Traditional notions of surrogacy in the library world revolve around catalog records – a neutral distillation of attributes intended to support discovery and management. In the age of the Amazoogles, richness of linking and community-generated surrogates play a welcome role in discovery and evaluation. Several interesting issues emerge from this shift.
Surrogates as first class objects
I’ve alluded to the importance of this in a previous post. It is part of the perspective shift that is, I believe, fundamental to the transition from Library 1.0 to Library 2.0 thinking.
Neutral surrogates as opposed to evaluative surrogates
Librarians have traditionally positioned themselves in a
neutral role… above the ideological fray of content. I think this is as much artifact as
intent. A bib record should be a neutral inventory of
attributes, and to the extent that the catalog was central to our service, that
neutrality served well. Of course, Libraries
have long offered reader advisories. Nancy
We have entered the era of recommender services to assist in our every consumer selection. The best example of this in the Library space is Amazon – the reviews are widely read and eagerly written, and the marketing data (people who bought this, also bought that…) is valuable indeed. Library Thing has, through the application of now well-understood social collaboration techniques, has introduced a similar functionality that is independent of book purchase.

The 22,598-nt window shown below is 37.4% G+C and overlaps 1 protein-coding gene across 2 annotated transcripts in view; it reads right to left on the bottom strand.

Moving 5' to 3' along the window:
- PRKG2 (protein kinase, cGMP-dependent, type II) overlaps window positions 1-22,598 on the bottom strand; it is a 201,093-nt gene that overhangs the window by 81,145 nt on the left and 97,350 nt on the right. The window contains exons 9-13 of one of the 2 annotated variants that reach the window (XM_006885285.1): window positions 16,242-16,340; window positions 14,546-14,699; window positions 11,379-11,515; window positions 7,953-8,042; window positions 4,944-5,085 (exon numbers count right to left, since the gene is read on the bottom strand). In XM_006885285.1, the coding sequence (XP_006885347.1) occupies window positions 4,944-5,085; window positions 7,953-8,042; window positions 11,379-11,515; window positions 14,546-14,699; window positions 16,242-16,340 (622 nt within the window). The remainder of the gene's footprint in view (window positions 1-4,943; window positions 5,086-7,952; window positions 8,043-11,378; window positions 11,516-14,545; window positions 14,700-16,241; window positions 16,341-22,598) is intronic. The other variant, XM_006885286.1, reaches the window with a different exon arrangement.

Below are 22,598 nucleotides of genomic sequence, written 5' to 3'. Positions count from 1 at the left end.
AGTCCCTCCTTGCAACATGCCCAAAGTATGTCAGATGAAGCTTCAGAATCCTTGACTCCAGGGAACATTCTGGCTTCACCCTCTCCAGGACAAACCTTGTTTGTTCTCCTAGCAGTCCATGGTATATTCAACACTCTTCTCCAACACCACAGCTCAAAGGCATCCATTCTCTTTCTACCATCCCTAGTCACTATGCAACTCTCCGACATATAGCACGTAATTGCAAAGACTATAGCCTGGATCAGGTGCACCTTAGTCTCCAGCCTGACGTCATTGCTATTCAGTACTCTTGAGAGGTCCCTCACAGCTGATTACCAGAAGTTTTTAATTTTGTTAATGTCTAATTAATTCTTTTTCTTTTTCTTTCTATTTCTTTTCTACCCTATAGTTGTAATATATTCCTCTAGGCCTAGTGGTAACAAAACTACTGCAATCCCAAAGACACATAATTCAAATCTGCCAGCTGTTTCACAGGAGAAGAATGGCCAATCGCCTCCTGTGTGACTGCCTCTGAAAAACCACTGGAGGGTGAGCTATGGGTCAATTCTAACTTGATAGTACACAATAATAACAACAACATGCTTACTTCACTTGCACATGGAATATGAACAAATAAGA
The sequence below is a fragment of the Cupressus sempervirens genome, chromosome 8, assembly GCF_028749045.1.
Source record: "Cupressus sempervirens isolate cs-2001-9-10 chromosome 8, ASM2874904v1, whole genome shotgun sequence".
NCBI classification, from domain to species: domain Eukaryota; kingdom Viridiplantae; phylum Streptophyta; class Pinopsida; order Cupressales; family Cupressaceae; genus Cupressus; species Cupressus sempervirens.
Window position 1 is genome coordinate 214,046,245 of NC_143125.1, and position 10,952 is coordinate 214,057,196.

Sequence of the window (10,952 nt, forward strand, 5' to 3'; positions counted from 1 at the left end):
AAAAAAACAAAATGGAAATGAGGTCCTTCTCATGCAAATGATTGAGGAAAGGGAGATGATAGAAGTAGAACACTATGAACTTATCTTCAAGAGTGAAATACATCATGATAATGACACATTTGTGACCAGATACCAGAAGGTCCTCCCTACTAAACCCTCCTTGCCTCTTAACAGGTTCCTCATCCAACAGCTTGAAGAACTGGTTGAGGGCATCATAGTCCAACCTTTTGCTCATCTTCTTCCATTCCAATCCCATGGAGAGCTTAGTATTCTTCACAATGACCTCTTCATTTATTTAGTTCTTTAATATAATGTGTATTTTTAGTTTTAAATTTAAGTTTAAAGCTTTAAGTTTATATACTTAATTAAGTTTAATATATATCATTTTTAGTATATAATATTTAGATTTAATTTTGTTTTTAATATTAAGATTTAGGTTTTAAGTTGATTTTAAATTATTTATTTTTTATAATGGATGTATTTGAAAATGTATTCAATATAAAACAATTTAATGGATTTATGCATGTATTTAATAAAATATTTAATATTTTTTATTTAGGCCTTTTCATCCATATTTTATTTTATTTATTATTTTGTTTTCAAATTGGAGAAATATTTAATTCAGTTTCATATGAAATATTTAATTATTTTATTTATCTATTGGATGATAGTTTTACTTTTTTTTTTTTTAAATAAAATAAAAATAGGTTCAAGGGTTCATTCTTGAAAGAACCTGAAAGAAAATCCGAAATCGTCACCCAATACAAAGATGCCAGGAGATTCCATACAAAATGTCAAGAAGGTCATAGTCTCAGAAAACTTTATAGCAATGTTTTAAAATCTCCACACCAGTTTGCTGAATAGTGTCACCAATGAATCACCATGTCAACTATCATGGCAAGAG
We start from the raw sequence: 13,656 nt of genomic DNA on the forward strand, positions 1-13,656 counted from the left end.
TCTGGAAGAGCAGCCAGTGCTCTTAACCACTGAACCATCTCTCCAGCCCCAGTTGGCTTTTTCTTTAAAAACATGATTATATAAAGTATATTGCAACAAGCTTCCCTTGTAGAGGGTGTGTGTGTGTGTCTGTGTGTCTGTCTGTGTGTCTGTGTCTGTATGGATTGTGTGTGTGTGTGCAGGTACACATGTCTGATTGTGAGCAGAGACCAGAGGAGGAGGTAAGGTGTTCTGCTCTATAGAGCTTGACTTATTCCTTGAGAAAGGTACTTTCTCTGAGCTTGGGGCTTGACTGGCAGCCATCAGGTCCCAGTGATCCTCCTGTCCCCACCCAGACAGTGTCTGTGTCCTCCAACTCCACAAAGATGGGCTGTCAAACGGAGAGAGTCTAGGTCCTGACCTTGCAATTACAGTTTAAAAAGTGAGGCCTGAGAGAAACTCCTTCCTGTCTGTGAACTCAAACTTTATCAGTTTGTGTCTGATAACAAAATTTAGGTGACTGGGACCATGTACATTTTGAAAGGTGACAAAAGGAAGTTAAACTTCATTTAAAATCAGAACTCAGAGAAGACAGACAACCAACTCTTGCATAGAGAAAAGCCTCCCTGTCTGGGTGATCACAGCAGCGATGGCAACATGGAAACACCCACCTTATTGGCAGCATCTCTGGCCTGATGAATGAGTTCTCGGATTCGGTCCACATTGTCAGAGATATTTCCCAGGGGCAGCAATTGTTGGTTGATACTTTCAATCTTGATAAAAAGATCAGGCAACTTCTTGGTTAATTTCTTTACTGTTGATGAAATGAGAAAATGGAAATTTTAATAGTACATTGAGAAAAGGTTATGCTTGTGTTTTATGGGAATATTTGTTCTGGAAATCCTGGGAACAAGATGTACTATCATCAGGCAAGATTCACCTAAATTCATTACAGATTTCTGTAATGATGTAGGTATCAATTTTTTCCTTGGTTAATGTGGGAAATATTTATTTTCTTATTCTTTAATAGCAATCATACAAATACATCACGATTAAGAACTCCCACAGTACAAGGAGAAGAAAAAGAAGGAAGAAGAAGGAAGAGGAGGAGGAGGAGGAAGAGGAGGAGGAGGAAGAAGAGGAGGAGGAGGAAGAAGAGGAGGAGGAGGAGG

Which is more valuable as a finding aid? A catalog record or a review? One focuses on discovery, and the other on suitability. But within the everything-indexed context of the Web, both are important, and the distinction blurs. There is a case to be made for library-mediated evaluative surrogates coexisting cheek-by-jowl with traditional cataloging records.
What about an Amazon-library system mashup? Just what Amit Gupta has offered (brought to my attention in Lorcan Dempsey's Blog). All very interesting co-evolution, but what I really wanted to do was show off the Nancy Pearl Action Figure (deluxe Version). Small Parts. Not suitable for children under 3 or those without a library card. Who needs Jane Austen, anyway?